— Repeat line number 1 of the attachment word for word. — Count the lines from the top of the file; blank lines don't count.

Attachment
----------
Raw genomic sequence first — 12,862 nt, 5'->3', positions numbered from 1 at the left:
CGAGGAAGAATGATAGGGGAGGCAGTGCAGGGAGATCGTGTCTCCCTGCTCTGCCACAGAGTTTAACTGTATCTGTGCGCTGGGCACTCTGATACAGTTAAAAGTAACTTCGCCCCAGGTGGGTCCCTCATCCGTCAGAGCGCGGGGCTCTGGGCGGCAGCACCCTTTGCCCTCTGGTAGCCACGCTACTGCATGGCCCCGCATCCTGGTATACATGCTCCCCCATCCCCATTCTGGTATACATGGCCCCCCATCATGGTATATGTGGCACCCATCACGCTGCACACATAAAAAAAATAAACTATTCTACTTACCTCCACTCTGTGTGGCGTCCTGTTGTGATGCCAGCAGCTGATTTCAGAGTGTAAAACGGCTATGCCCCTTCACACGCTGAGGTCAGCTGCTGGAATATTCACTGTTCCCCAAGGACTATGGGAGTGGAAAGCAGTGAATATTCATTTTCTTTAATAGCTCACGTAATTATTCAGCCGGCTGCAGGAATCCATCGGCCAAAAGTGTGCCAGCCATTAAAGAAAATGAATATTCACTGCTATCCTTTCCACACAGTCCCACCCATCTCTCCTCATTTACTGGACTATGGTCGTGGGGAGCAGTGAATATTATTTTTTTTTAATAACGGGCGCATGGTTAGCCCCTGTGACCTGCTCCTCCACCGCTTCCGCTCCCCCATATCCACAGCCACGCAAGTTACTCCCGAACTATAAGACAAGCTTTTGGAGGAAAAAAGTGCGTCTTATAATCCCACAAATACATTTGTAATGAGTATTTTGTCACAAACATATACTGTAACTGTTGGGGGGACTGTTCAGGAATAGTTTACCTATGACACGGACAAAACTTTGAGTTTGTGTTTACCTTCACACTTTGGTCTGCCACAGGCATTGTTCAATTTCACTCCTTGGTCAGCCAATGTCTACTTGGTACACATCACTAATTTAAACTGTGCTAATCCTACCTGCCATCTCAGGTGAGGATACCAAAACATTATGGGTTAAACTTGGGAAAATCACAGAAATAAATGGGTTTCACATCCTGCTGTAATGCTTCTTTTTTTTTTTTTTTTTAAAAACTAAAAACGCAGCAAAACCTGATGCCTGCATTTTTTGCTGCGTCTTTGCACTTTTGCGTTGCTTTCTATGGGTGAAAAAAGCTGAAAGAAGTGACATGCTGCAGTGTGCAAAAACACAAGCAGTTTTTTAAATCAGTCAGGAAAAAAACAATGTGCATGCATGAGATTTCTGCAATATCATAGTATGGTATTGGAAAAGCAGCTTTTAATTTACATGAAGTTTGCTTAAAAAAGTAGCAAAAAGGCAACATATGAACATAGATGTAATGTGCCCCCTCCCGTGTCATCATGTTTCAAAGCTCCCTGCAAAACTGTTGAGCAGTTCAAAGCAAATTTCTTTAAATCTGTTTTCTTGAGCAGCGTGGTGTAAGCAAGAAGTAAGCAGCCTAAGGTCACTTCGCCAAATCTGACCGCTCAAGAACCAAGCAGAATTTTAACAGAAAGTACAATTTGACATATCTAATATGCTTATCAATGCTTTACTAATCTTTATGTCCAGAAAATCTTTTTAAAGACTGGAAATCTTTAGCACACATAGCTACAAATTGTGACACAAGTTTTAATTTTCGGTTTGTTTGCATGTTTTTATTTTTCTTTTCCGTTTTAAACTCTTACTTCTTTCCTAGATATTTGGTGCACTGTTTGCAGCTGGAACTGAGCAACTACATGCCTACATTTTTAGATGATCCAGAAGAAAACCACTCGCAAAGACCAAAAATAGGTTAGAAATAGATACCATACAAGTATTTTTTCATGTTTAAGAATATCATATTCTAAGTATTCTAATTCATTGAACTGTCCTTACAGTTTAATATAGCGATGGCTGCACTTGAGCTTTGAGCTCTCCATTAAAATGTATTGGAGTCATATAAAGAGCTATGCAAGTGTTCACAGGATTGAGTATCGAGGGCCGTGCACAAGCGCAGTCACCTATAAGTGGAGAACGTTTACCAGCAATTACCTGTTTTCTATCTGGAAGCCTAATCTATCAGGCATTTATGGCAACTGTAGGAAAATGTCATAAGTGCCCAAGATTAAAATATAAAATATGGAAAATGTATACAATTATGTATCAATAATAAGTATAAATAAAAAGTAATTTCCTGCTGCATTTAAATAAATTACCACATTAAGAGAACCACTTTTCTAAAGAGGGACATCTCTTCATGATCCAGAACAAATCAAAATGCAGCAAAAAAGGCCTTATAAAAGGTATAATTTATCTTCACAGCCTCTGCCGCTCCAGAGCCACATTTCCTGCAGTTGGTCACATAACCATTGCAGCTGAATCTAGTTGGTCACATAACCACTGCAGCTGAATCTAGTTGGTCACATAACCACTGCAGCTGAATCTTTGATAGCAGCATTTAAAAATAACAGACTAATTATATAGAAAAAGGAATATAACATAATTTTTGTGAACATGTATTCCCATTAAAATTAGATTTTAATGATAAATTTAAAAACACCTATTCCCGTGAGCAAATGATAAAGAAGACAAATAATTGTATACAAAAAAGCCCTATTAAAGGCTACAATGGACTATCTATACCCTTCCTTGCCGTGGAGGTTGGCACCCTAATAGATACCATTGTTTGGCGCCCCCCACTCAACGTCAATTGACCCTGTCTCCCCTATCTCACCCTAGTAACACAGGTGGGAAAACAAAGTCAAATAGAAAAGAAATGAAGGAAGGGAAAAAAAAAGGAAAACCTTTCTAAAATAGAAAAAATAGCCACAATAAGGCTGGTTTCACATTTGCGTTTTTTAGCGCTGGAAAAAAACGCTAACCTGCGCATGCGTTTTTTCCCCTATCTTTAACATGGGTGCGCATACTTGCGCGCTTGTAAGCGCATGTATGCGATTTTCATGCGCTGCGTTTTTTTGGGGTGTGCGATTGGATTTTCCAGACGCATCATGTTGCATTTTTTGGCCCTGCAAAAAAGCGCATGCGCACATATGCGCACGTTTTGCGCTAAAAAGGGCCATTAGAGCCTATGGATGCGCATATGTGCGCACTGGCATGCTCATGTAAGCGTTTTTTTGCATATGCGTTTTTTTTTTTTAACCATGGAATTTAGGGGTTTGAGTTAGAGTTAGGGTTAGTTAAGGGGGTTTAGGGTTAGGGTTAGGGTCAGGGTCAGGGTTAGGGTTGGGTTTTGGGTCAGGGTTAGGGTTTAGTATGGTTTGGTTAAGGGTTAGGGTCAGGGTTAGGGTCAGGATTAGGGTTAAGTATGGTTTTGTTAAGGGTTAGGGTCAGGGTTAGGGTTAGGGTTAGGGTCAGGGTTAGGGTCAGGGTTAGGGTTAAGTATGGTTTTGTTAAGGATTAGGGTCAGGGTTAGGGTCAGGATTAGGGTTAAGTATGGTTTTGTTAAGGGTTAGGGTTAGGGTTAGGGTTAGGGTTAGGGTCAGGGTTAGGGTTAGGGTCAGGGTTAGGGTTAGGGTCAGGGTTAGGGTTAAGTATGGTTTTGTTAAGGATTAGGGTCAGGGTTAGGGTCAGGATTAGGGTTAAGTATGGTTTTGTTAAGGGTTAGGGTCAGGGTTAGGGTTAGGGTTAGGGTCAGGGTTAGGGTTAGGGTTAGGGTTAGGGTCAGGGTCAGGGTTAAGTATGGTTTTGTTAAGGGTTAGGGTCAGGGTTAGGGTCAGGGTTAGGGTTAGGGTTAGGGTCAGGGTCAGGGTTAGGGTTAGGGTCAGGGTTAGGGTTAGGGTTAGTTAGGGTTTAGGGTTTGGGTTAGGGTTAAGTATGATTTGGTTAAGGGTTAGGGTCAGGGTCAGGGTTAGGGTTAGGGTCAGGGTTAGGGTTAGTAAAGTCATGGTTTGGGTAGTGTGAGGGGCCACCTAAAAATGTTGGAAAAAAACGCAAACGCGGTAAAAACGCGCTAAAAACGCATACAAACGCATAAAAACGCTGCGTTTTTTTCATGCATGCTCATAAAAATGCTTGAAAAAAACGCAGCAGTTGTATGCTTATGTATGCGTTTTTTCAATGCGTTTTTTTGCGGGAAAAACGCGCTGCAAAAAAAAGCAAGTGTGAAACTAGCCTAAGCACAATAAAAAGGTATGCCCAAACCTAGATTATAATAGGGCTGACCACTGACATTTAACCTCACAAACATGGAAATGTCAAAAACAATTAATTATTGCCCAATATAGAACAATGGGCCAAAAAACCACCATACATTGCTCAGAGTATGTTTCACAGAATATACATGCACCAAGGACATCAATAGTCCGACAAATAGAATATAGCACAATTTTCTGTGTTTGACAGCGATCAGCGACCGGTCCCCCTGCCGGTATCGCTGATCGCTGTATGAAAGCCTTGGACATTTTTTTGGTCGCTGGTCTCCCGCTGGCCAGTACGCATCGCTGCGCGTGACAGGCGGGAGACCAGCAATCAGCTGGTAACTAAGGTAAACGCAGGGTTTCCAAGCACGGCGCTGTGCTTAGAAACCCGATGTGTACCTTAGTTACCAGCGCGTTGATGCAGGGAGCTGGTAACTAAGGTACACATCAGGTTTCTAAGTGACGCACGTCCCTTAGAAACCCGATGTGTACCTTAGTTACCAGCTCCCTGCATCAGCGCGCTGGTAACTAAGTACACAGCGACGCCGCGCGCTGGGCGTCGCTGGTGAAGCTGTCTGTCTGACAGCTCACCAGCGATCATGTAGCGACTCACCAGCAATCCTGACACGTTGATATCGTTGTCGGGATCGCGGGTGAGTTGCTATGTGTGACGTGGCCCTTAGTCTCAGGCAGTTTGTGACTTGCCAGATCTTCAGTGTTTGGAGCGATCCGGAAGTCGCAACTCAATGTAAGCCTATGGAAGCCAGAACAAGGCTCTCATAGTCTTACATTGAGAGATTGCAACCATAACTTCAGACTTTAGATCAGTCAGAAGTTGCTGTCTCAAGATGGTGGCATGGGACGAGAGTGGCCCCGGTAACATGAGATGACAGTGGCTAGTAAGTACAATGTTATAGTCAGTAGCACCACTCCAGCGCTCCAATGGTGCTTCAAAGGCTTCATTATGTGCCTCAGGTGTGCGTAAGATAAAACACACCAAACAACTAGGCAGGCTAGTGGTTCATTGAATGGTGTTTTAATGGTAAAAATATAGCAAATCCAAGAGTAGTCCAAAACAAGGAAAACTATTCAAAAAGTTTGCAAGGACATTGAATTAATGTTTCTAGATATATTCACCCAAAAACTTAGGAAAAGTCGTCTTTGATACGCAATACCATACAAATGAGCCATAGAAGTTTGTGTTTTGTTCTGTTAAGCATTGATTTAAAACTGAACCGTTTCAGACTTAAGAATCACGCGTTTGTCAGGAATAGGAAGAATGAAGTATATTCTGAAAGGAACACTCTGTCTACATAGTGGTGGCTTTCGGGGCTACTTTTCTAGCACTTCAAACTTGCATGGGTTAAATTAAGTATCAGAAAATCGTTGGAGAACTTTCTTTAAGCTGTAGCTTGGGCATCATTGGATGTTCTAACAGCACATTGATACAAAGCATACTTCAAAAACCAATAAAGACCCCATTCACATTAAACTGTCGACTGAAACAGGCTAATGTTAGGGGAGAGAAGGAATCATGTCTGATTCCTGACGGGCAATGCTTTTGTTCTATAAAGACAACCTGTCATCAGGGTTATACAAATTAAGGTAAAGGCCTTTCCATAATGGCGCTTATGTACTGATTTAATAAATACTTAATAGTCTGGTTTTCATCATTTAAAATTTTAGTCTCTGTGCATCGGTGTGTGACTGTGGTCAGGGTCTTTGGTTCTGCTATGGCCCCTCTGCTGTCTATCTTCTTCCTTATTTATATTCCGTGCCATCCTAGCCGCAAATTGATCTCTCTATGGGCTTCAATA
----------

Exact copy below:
Raw genomic sequence first — 12,862 nt, 5'->3', positions numbered from 1 at the left: